In the same way, chitosan which is a linear polysaccharide consisting of (1,4)-linked 2-amino-deoxy-b-D-glucan, and a deacetylated derivative of chitin, and the second most abundant polysaccharide found in nature after cellulose [31] has been used as carrier of antimicrobial compounds in other foods. In such sense, Ouattara et al. [32] evaluated the effectiveness of chitosan films incorporated with acetic or propionic acid, with or without addition of lauric acid or cinnamaldehyde to preserve vacuum-packaged bologna, cooked ham and pastrami during refrigerated storage. The efficacies of the films to inhibit the microbial growth were tested against native lactic acid bacteria, Enterobacteriaceae, and against Lactobacillus sakei or Serratia liquefaciens inoculated on the surface of products. The authors indicated that the growth of lactic acid bacteria were not affected by the antimicrobial films, but the growth of Enterobacteriaceae and S. liquefaciens was delayed or completely inhibited after application. Park et al. [33] showed the antifungal effect of a chitosan-based edible coating containing potassium sorbate (0.3%) to inhibit the Cladosporium sp. and Rhizopus sp, total aerobic count and coliforms growth, and in fresh strawberries stored at 5°C and 50% RH by 23 days. Coating treatment also reduced total aerobic count, coliforms, and weight loss of strawberries during storage. Duan et al. [34] reduced about 1 log cycle the populations of L. monocytogenes, E. coli, or Pseudomonas fluorescens inoculated on the surface of Mozzarella cheese using chitosan composite films and coatings incorporated with lysozyme and storage at 10 oC. Sangsuwan et al. [35] studied the antimicrobial effect of a chitosan/MC film incorporated with vanillin against E. coli and Saccharomyces cerevisiae inoculated on fresh-cut cantaloupe and pineapple. They found that antimicrobial film inactivated populations of E. coli and S. cerevisae on fresh-cut cantaloupe by more than 5 and 0.6 log CFU/g during 8 and 20 days of storage, respectively, at 10°C. Whereas, this antimicrobial film inactivated S. cerevisiae on fresh-cut pineapple by more than 4 log CFU/g during 12 days of storage at 10°C, but against E. coli there was not significant reductions. Ye et al. [36] used a plastic film coated with chitosan and Sodium lactate (1%), diacetate (0.25%), and benzoate (0.1%), potassium sorbate (0.3%) or nisin (5 mg/cm2) for inhibiting the growth of L. monocytogenes on strawberries during 10 days of storage at room temperature (20ºC). Ojagh et al. [37] extended the shelf-life of Rainbow trout (a fish native of North America) during 16 days at 4ºC incorporating cinnamon oil (at 1.5%) into a matrix of chitosan-based edible coating. Fajardo et al. [38] evaluated the antifungal activity of chitosan-based edible coating containing 0.5mg/mL natamycin on semi-hard “Saloio” cheese; and demonstrated that populations of moulds and yeasts were reduced by about 1.1 log CFU/g compared to control samples after 27 days of refrigerated storage. Jiang et al. [29] showed that a combination of sodium lactate and sodium diacetate incorporated into chitosan edible coating was able to inactivate L. monocytogenes on ready-to-eat roasted turkey stored at 4°C. Siripatrawan and Noipha [39] used a chitosan film containing green tea extract as active packaging for extending shelf-life of pork sausages. These authors completely inhibited the microbial growth in pork sausages refrigerated (4 oC). Hence, chitosan can be used as a natural antimicrobial coating on fresh strawberries to control the growth of microorganisms, thus extending shelf-life of the products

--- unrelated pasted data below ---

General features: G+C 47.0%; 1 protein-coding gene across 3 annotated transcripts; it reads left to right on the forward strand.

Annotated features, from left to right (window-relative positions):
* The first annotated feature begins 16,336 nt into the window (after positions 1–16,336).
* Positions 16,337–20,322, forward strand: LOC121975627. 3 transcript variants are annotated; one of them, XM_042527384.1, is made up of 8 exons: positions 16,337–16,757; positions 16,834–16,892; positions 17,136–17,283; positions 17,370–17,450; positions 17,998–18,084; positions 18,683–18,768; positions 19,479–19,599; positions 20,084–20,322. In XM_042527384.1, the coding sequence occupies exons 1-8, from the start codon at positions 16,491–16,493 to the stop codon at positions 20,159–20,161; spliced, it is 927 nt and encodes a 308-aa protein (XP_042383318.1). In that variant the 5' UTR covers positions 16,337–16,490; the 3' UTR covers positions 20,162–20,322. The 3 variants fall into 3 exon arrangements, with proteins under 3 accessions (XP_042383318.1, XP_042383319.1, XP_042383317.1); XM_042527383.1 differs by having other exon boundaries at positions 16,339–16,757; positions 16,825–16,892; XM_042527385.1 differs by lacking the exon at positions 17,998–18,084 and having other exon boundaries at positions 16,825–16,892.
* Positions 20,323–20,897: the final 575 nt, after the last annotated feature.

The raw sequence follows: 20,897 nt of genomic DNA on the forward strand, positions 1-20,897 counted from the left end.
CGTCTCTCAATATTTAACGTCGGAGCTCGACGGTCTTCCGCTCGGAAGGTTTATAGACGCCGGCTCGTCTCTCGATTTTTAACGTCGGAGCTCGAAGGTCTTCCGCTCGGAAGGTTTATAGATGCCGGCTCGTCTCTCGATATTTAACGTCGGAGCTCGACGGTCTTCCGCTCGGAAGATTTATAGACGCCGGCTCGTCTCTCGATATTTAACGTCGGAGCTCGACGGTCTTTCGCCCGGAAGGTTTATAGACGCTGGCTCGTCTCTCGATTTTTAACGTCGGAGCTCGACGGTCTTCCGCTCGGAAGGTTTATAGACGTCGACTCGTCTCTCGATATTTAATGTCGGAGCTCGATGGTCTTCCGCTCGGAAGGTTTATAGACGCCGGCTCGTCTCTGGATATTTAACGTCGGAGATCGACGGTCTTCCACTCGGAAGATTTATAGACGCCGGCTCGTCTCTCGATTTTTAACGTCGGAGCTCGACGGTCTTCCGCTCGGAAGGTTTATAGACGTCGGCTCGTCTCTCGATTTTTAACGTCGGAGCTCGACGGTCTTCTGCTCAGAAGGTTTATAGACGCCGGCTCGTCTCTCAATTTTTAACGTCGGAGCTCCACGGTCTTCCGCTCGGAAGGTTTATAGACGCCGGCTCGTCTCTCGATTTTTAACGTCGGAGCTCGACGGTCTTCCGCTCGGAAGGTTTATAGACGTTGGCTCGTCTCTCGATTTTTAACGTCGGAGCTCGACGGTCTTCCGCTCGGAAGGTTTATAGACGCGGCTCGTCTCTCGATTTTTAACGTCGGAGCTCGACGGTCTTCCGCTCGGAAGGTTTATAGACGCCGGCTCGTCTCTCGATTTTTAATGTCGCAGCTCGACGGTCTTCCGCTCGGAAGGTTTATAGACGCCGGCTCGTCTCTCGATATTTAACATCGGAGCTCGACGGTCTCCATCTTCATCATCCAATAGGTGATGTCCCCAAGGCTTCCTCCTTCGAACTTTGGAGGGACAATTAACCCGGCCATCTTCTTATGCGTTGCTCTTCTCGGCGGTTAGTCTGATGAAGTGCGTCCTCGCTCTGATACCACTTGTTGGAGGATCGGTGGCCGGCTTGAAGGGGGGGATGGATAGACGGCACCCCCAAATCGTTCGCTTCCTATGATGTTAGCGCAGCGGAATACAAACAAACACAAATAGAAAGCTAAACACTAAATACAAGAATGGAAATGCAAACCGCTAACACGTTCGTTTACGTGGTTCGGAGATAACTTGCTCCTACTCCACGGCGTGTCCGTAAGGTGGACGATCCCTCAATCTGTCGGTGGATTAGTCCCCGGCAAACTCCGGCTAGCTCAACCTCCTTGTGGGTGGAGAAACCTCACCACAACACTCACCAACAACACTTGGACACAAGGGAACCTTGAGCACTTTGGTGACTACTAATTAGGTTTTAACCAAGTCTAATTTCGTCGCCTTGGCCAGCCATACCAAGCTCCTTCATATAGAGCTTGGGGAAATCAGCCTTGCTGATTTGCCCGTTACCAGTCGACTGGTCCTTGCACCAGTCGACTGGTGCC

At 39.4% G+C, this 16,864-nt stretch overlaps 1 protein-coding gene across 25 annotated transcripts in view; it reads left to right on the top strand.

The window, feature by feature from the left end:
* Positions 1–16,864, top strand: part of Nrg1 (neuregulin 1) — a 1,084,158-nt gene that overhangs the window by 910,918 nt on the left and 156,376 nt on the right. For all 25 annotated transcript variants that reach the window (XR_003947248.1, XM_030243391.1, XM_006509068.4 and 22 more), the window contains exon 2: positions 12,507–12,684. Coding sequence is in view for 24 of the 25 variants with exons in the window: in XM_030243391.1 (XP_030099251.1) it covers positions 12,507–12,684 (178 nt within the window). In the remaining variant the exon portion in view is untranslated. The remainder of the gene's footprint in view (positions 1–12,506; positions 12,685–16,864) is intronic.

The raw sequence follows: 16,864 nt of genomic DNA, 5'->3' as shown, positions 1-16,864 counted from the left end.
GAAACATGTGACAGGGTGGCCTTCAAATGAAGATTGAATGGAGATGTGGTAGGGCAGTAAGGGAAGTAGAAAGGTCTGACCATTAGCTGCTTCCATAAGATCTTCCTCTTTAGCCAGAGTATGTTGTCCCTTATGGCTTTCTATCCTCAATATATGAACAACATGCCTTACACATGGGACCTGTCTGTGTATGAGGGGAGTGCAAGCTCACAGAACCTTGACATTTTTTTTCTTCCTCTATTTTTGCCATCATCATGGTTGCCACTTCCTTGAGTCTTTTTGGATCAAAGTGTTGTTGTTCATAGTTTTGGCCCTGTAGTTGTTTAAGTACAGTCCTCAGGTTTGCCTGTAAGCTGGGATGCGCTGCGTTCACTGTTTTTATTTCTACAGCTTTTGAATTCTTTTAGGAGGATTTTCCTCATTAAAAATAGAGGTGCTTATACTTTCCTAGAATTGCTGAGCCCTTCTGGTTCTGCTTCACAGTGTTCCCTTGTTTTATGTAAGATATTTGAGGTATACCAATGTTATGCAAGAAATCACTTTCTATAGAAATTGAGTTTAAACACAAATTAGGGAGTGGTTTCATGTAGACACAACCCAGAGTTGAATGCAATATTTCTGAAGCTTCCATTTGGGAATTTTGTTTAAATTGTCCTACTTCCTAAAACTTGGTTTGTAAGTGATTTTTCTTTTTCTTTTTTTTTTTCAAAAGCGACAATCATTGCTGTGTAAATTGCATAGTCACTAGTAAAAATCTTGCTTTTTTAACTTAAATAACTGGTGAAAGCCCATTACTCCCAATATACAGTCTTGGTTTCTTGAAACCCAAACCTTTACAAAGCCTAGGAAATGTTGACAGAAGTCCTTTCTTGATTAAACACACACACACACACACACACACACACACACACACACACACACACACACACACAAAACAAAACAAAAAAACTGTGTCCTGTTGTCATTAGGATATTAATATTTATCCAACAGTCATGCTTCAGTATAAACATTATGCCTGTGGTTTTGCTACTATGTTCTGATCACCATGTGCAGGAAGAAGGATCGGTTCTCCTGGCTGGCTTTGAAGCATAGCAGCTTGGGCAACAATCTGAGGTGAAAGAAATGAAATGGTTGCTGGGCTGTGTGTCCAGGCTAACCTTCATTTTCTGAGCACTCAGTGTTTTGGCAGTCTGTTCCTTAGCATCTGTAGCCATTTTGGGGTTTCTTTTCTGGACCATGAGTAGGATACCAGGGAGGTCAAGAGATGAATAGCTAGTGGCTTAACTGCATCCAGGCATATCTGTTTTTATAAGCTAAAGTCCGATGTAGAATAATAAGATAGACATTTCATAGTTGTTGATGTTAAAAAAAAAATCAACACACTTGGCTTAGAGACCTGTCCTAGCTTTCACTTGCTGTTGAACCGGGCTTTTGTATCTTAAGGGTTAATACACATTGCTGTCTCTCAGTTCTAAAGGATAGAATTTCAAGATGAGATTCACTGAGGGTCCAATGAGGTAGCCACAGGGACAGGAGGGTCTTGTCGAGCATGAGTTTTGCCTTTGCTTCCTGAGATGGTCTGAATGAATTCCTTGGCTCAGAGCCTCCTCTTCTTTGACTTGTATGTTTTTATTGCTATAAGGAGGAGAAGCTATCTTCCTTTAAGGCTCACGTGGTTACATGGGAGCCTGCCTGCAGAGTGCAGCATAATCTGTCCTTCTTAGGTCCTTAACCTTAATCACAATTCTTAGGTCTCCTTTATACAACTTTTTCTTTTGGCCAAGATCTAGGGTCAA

Films and coatings based on cellulose or derivatives such as methyl cellulose (MC), carboxy methyl cellulose (CMC) or hydroxy propyl methyl cellulose (HPMC) containing antimicrobial compounds have been used to control microbial growth and extend the shelf-life of several foods. In such sense, Franklin et al. [40] determined the effectiveness of packaging films coated with a MC/HPMC–based solution containing 100, 75, 25 or 1.563 mg/ml nisin for controlling L. monocytogenes on the surfaces of vacuum-packaged hot dogs. They found that packaging films coated with a cellulose-based solution containing 100 and 75 mg/ml nisin significantly decreased (P ≤ 0.05) L. monocytogenes populations on the surface of hot dogs by greater than 2 logs CFU/g throughout the 60 days of storage. Nguyen et al. [41] developed and used cellulose films produced by bacteria containing nisin to control L. monocytogenes and total aerobic bacteria on the surface of vacuum-packaged frankfurters. Bacterial cellulose films were produced by Gluconacetobacter xylinus K3 in corn steep liquor-mannitol medium and were subsequently purified before nisin was incorporated into them. Cellulose films with nisin at 25 mg/ml significantly reduced (P<0.05) L. monocytogenes (approximately 2 log CFU/g) and total aerobic bacteria (approximately 3.3 log CFU/g) counts on frankfurters after 14 days of storage as compared to the control samples. Whereas, Santiago-Silva et al. [42] developed and evaluated the antimicrobial efficiency of cellulose films with pediocin (antimicrobial peptide produced by Pediococcus sp.) incorporated at 25% and 50% of cellulose weight on sliced ham. They found that antimicrobial films were more effective against L. innocua than Salmonella sp., since the 50% pediocin-film showed a reduction of 2 log CFU/g in relation to control treatment after 15 days of storage; whereas, the 25% and 50% pediocin-films had similar performance on Salmonella sp. about 0.5 log CFU/g reductions in relation to control, after 12 days of storage at 12ºC. On the other hand, Park et al. [33] achieved to inhibit the growth of Cladosporium sp., Rhizopus sp, total aerobic count and coliforms on fresh strawberry through a HPMC-based edible coating containing potassium sorbate (0.3%) stored at 5°C and 50% RH by 23 days. Sayanjali et al. [43] evaluated the antimicrobial properties of edible films based on CMC containing potassium sorbate (at 0.25, 0.5 and 1.0%) applied on fresh pistachios, and reported that all concentrations of potassium sorbate used inhibited the growth of molds. Valencia-Chamorro et al. [44] studied the antifungal effect of HPMC based coatings with potassium sorbate (2%), sodium benzoate (2.5%), sodium propionate (0.5%) and their combinations on the postharvest conservation of “Valencia” oranges. These authors reported that the application of HPMC coatings reduce significantly the effects caused by Penicillum digitatum and Penicilllum italicum inoculated in the surface of the oranges, resulting more effectives those coatings with potassium sorbate and sodium propionate combined.